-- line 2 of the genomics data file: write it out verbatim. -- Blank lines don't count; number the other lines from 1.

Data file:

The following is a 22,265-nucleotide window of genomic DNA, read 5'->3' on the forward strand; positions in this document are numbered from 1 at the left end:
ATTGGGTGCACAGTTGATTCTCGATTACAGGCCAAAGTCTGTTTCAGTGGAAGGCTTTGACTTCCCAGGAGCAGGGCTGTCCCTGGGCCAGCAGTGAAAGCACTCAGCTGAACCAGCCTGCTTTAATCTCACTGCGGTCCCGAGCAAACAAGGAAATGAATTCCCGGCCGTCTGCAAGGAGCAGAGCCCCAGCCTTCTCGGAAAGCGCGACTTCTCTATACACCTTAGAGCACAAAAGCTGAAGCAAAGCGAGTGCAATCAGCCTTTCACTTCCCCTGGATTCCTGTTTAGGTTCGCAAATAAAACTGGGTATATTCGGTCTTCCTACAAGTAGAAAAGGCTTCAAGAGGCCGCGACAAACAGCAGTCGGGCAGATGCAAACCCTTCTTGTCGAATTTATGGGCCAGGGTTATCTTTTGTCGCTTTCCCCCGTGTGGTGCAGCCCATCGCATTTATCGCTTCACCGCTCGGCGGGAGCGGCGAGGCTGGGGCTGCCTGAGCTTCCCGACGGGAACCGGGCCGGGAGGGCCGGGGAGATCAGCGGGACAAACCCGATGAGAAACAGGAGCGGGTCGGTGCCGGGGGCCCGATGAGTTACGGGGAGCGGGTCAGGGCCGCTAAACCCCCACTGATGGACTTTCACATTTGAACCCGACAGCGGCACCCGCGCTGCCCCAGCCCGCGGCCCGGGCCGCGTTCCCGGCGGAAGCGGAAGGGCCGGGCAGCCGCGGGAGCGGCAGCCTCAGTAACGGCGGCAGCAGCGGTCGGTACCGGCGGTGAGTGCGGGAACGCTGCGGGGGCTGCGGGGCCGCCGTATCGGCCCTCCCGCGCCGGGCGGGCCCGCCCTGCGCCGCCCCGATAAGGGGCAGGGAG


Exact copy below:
ATTGGGTGCACAGTTGATTCTCGATTACAGGCCAAAGTCTGTTTCAGTGGAAGGCTTTGACTTCCCAGGAGCAGGGCTGTCCCTGGGCCAGCAGTGAAAGCACTCAGCTGAACCAGCCTGCTTTAATCTCACTGCGGTCCCGAGCAAACAAGGAAATGAATTCCCGGCCGTCTGCAAGGAGCAGAGCCCCAGCCTTCTCGGAAAGCGCGACTTCTCTATACACCTTAGAGCACAAAAGCTGAAGCAAAGCGAGTGCAATCAGCCTTTCACTTCCCCTGGATTCCTGTTTAGGTTCGCAAATAAAACTGGGTATATTCGGTCTTCCTACAAGTAGAAAAGGCTTCAAGAGGCCGCGACAAACAGCAGTCGGGCAGATGCAAACCCTTCTTGTCGAATTTATGGGCCAGGGTTATCTTTTGTCGCTTTCCCCCGTGTGGTGCAGCCCATCGCATTTATCGCTTCACCGCTCGGCGGGAGCGGCGAGGCTGGGGCTGCCTGAGCTTCCCGACGGGAACCGGGCCGGGAGGGCCGGGGAGATCAGCGGGACAAACCCGATGAGAAACAGGAGCGGGTCGGTGCCGGGGGCCCGATGAGTTACGGGGAGCGGGTCAGGGCCGCTAAACCCCCACTGATGGACTTTCACATTTGAACCCGACAGCGGCACCCGCGCTGCCCCAGCCCGCGGCCCGGGCCGCGTTCCCGGCGGAAGCGGAAGGGCCGGGCAGCCGCGGGAGCGGCAGCCTCAGTAACGGCGGCAGCAGCGGTCGGTACCGGCGGTGAGTGCGGGAACGCTGCGGGGGCTGCGGGGCCGCCGTATCGGCCCTCCCGCGCCGGGCGGGCCCGCCCTGCGCCGCCCCGATAAGGGGCAGGGAG